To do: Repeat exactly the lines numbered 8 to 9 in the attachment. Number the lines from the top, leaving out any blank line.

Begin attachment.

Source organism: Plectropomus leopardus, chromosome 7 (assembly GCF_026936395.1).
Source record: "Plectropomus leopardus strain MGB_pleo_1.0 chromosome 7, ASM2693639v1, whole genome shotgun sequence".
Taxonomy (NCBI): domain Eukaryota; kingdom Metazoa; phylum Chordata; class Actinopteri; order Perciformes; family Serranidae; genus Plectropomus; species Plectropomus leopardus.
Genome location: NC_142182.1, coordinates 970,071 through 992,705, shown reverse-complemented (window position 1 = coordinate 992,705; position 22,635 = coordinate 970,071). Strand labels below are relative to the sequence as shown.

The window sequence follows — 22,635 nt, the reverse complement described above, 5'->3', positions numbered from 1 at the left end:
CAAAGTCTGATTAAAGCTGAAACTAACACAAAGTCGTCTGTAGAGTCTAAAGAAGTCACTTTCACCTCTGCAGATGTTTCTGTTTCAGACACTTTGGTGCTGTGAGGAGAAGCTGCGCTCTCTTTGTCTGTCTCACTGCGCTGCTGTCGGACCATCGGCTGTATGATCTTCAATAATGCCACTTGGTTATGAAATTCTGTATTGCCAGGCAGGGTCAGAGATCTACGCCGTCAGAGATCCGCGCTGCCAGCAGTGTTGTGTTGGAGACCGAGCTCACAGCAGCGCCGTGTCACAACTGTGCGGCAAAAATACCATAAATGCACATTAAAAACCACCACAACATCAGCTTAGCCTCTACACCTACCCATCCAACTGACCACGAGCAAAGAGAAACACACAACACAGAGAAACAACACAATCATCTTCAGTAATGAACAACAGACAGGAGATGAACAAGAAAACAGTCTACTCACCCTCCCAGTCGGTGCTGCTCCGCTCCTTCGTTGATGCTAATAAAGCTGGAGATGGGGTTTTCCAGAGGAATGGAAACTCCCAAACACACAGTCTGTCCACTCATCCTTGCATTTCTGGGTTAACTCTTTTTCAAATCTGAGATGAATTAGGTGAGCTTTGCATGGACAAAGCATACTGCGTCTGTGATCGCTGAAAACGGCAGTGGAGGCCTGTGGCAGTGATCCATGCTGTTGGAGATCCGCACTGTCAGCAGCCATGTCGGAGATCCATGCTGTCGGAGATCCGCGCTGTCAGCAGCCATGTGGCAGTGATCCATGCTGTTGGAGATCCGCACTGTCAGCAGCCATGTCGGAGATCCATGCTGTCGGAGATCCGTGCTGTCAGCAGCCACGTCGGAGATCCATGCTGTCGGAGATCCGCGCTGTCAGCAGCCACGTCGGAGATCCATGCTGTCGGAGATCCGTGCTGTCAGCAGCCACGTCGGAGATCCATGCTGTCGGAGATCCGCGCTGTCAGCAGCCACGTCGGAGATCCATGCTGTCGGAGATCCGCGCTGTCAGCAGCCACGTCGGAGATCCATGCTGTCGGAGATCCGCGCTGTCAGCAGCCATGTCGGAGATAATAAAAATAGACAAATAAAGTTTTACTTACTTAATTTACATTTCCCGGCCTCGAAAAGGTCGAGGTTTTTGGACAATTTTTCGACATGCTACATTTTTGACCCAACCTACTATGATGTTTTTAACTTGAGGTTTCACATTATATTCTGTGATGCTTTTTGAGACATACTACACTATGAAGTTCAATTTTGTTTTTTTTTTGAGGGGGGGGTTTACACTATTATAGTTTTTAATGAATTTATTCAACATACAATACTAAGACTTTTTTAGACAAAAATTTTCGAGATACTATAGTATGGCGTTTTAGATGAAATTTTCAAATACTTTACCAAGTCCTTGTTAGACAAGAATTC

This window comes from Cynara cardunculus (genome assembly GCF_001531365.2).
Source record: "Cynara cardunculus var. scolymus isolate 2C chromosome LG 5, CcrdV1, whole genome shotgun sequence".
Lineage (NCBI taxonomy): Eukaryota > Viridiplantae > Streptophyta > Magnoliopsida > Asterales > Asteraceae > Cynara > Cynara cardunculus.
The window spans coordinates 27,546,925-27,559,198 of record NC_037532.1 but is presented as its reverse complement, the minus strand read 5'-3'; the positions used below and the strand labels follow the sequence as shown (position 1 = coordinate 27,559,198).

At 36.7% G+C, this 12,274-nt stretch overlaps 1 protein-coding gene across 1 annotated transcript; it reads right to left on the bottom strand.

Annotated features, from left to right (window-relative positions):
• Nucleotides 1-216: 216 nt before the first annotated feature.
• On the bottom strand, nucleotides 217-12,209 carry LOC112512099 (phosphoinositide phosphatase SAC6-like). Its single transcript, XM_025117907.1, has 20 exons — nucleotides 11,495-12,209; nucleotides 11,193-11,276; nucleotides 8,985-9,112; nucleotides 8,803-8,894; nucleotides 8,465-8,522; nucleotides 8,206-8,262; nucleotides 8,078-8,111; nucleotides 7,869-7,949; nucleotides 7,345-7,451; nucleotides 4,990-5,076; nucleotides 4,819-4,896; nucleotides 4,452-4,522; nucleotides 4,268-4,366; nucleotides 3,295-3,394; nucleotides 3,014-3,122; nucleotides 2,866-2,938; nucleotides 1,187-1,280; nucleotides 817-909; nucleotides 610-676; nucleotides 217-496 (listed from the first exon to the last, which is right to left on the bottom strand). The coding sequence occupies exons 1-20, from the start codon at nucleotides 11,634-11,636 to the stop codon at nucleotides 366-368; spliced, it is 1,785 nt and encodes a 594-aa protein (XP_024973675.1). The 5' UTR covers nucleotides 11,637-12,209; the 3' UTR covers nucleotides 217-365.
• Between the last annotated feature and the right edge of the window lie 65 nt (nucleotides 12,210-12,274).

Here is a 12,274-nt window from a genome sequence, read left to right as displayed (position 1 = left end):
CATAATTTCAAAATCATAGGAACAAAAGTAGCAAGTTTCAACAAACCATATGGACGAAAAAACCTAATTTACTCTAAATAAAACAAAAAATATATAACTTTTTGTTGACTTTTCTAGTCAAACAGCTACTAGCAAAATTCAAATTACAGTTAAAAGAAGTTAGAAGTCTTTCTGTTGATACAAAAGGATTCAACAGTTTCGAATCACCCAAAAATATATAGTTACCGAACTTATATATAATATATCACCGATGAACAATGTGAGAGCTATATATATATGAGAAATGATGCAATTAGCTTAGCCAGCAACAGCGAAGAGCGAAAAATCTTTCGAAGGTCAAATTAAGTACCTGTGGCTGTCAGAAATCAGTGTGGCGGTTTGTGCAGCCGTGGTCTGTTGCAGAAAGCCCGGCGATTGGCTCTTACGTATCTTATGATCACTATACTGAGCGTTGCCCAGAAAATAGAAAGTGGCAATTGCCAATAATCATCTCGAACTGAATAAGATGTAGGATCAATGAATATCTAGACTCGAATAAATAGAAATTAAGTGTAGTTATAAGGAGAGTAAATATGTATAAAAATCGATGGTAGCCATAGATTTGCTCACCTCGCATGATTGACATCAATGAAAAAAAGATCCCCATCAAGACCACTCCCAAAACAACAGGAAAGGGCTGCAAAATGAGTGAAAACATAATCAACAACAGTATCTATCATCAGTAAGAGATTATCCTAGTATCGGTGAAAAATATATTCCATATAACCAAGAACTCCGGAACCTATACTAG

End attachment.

Source record: "Cynara cardunculus var. scolymus isolate 2C chromosome LG 5, CcrdV1, whole genome shotgun sequence".
Lineage (NCBI taxonomy): Eukaryota > Viridiplantae > Streptophyta > Magnoliopsida > Asterales > Asteraceae > Cynara > Cynara cardunculus.